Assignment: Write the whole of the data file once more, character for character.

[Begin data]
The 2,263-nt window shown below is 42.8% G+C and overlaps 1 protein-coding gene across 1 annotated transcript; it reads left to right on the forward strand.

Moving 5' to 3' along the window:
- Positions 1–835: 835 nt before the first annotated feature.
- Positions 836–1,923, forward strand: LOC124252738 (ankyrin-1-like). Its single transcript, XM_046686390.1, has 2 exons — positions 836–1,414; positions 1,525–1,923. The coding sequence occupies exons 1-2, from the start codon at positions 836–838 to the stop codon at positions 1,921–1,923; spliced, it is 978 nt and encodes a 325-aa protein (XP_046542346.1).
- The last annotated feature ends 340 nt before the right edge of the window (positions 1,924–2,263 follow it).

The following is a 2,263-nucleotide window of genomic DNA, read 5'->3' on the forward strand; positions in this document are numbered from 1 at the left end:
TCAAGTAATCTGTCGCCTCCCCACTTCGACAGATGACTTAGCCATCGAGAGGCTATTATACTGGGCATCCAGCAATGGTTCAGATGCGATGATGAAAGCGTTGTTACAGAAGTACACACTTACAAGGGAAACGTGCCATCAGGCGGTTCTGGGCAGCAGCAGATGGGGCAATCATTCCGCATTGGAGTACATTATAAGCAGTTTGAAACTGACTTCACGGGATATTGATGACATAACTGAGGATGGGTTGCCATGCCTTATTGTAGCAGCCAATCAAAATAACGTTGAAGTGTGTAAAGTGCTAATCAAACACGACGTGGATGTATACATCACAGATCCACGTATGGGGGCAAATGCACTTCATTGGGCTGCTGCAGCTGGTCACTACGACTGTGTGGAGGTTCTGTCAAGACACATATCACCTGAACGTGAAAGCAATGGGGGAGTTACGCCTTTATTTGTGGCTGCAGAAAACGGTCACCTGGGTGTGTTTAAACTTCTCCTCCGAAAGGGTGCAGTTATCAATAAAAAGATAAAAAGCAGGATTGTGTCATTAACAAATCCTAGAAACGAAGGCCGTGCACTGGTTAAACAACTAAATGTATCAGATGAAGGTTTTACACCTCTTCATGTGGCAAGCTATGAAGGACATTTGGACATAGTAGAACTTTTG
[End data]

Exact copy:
The 2,263-nt window shown below is 42.8% G+C and overlaps 1 protein-coding gene across 1 annotated transcript; it reads left to right on the forward strand.

Moving 5' to 3' along the window:
- Positions 1–835: 835 nt before the first annotated feature.
- Positions 836–1,923, forward strand: LOC124252738 (ankyrin-1-like). Its single transcript, XM_046686390.1, has 2 exons — positions 836–1,414; positions 1,525–1,923. The coding sequence occupies exons 1-2, from the start codon at positions 836–838 to the stop codon at positions 1,921–1,923; spliced, it is 978 nt and encodes a 325-aa protein (XP_046542346.1).
- The last annotated feature ends 340 nt before the right edge of the window (positions 1,924–2,263 follow it).

The following is a 2,263-nucleotide window of genomic DNA, read 5'->3' on the forward strand; positions in this document are numbered from 1 at the left end:
TCAAGTAATCTGTCGCCTCCCCACTTCGACAGATGACTTAGCCATCGAGAGGCTATTATACTGGGCATCCAGCAATGGTTCAGATGCGATGATGAAAGCGTTGTTACAGAAGTACACACTTACAAGGGAAACGTGCCATCAGGCGGTTCTGGGCAGCAGCAGATGGGGCAATCATTCCGCATTGGAGTACATTATAAGCAGTTTGAAACTGACTTCACGGGATATTGATGACATAACTGAGGATGGGTTGCCATGCCTTATTGTAGCAGCCAATCAAAATAACGTTGAAGTGTGTAAAGTGCTAATCAAACACGACGTGGATGTATACATCACAGATCCACGTATGGGGGCAAATGCACTTCATTGGGCTGCTGCAGCTGGTCACTACGACTGTGTGGAGGTTCTGTCAAGACACATATCACCTGAACGTGAAAGCAATGGGGGAGTTACGCCTTTATTTGTGGCTGCAGAAAACGGTCACCTGGGTGTGTTTAAACTTCTCCTCCGAAAGGGTGCAGTTATCAATAAAAAGATAAAAAGCAGGATTGTGTCATTAACAAATCCTAGAAACGAAGGCCGTGCACTGGTTAAACAACTAAATGTATCAGATGAAGGTTTTACACCTCTTCATGTGGCAAGCTATGAAGGACATTTGGACATAGTAGAACTTTTG